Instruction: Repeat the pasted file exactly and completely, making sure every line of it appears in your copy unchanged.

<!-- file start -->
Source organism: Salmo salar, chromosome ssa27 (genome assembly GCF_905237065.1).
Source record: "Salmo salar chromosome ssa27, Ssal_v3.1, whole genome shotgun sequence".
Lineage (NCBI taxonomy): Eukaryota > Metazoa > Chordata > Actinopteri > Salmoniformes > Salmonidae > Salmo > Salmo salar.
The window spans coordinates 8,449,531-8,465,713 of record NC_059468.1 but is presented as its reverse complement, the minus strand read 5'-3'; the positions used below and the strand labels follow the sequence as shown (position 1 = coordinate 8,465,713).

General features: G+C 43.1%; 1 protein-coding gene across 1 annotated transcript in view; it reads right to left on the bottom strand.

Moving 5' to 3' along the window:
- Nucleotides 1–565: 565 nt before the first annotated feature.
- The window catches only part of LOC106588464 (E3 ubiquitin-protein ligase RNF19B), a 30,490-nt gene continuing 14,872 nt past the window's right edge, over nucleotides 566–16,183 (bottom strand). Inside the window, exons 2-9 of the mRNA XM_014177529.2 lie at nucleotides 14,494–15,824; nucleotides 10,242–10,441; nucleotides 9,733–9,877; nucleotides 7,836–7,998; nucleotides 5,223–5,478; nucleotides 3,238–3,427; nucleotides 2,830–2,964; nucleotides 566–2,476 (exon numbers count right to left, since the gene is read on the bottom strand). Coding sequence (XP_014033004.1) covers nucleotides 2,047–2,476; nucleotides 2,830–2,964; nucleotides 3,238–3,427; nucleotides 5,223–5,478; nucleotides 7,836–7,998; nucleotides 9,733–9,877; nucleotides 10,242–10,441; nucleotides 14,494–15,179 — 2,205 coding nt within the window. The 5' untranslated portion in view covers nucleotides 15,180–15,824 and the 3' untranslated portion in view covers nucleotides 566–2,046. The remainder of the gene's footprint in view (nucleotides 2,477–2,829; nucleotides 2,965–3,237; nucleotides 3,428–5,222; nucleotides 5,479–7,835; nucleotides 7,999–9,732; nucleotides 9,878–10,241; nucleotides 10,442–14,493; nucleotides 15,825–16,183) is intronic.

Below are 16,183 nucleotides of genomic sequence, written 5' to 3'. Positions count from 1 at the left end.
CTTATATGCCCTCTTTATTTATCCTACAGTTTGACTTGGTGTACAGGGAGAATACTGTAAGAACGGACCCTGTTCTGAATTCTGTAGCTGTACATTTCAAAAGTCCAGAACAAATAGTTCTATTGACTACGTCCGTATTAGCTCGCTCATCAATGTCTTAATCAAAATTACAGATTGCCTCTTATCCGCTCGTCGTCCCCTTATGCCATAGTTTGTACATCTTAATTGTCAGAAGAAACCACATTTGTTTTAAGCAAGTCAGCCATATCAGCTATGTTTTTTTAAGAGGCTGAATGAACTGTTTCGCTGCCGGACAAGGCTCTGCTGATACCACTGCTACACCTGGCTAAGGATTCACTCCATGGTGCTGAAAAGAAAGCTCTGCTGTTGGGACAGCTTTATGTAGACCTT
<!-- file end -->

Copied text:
Source organism: Salmo salar, chromosome ssa27 (genome assembly GCF_905237065.1).
Source record: "Salmo salar chromosome ssa27, Ssal_v3.1, whole genome shotgun sequence".
Lineage (NCBI taxonomy): Eukaryota > Metazoa > Chordata > Actinopteri > Salmoniformes > Salmonidae > Salmo > Salmo salar.
The window spans coordinates 8,449,531-8,465,713 of record NC_059468.1 but is presented as its reverse complement, the minus strand read 5'-3'; the positions used below and the strand labels follow the sequence as shown (position 1 = coordinate 8,465,713).

General features: G+C 43.1%; 1 protein-coding gene across 1 annotated transcript in view; it reads right to left on the bottom strand.

Moving 5' to 3' along the window:
- Nucleotides 1–565: 565 nt before the first annotated feature.
- The window catches only part of LOC106588464 (E3 ubiquitin-protein ligase RNF19B), a 30,490-nt gene continuing 14,872 nt past the window's right edge, over nucleotides 566–16,183 (bottom strand). Inside the window, exons 2-9 of the mRNA XM_014177529.2 lie at nucleotides 14,494–15,824; nucleotides 10,242–10,441; nucleotides 9,733–9,877; nucleotides 7,836–7,998; nucleotides 5,223–5,478; nucleotides 3,238–3,427; nucleotides 2,830–2,964; nucleotides 566–2,476 (exon numbers count right to left, since the gene is read on the bottom strand). Coding sequence (XP_014033004.1) covers nucleotides 2,047–2,476; nucleotides 2,830–2,964; nucleotides 3,238–3,427; nucleotides 5,223–5,478; nucleotides 7,836–7,998; nucleotides 9,733–9,877; nucleotides 10,242–10,441; nucleotides 14,494–15,179 — 2,205 coding nt within the window. The 5' untranslated portion in view covers nucleotides 15,180–15,824 and the 3' untranslated portion in view covers nucleotides 566–2,046. The remainder of the gene's footprint in view (nucleotides 2,477–2,829; nucleotides 2,965–3,237; nucleotides 3,428–5,222; nucleotides 5,479–7,835; nucleotides 7,999–9,732; nucleotides 9,878–10,241; nucleotides 10,442–14,493; nucleotides 15,825–16,183) is intronic.

Below are 16,183 nucleotides of genomic sequence, written 5' to 3'. Positions count from 1 at the left end.
CTTATATGCCCTCTTTATTTATCCTACAGTTTGACTTGGTGTACAGGGAGAATACTGTAAGAACGGACCCTGTTCTGAATTCTGTAGCTGTACATTTCAAAAGTCCAGAACAAATAGTTCTATTGACTACGTCCGTATTAGCTCGCTCATCAATGTCTTAATCAAAATTACAGATTGCCTCTTATCCGCTCGTCGTCCCCTTATGCCATAGTTTGTACATCTTAATTGTCAGAAGAAACCACATTTGTTTTAAGCAAGTCAGCCATATCAGCTATGTTTTTTTAAGAGGCTGAATGAACTGTTTCGCTGCCGGACAAGGCTCTGCTGATACCACTGCTACACCTGGCTAAGGATTCACTCCATGGTGCTGAAAAGAAAGCTCTGCTGTTGGGACAGCTTTATGTAGACCTT